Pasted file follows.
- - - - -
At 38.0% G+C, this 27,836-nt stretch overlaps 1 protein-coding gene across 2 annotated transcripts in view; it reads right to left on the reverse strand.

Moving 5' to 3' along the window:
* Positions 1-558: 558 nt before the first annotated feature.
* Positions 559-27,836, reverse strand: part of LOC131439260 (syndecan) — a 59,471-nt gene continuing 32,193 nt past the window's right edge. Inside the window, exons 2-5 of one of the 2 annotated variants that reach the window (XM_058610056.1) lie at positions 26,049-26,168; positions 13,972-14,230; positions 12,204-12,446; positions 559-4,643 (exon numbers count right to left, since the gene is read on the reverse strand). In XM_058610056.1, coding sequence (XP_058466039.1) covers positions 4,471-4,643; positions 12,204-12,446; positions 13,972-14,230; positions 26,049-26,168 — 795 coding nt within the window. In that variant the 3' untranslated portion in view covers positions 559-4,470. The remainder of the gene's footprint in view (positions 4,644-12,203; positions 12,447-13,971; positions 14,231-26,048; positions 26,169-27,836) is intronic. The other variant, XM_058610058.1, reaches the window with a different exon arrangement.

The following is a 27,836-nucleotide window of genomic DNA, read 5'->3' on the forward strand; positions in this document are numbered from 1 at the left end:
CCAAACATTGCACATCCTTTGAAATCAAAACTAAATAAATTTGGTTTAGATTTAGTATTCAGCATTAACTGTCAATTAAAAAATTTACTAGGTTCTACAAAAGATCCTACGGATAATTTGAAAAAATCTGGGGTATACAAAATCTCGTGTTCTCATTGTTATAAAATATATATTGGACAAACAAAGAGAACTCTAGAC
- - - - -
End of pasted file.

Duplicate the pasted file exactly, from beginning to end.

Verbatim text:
At 38.0% G+C, this 27,836-nt stretch overlaps 1 protein-coding gene across 2 annotated transcripts in view; it reads right to left on the reverse strand.

Moving 5' to 3' along the window:
* Positions 1-558: 558 nt before the first annotated feature.
* Positions 559-27,836, reverse strand: part of LOC131439260 (syndecan) — a 59,471-nt gene continuing 32,193 nt past the window's right edge. Inside the window, exons 2-5 of one of the 2 annotated variants that reach the window (XM_058610056.1) lie at positions 26,049-26,168; positions 13,972-14,230; positions 12,204-12,446; positions 559-4,643 (exon numbers count right to left, since the gene is read on the reverse strand). In XM_058610056.1, coding sequence (XP_058466039.1) covers positions 4,471-4,643; positions 12,204-12,446; positions 13,972-14,230; positions 26,049-26,168 — 795 coding nt within the window. In that variant the 3' untranslated portion in view covers positions 559-4,470. The remainder of the gene's footprint in view (positions 4,644-12,203; positions 12,447-13,971; positions 14,231-26,048; positions 26,169-27,836) is intronic. The other variant, XM_058610058.1, reaches the window with a different exon arrangement.

The following is a 27,836-nucleotide window of genomic DNA, read 5'->3' on the forward strand; positions in this document are numbered from 1 at the left end:
CCAAACATTGCACATCCTTTGAAATCAAAACTAAATAAATTTGGTTTAGATTTAGTATTCAGCATTAACTGTCAATTAAAAAATTTACTAGGTTCTACAAAAGATCCTACGGATAATTTGAAAAAATCTGGGGTATACAAAATCTCGTGTTCTCATTGTTATAAAATATATATTGGACAAACAAAGAGAACTCTAGAC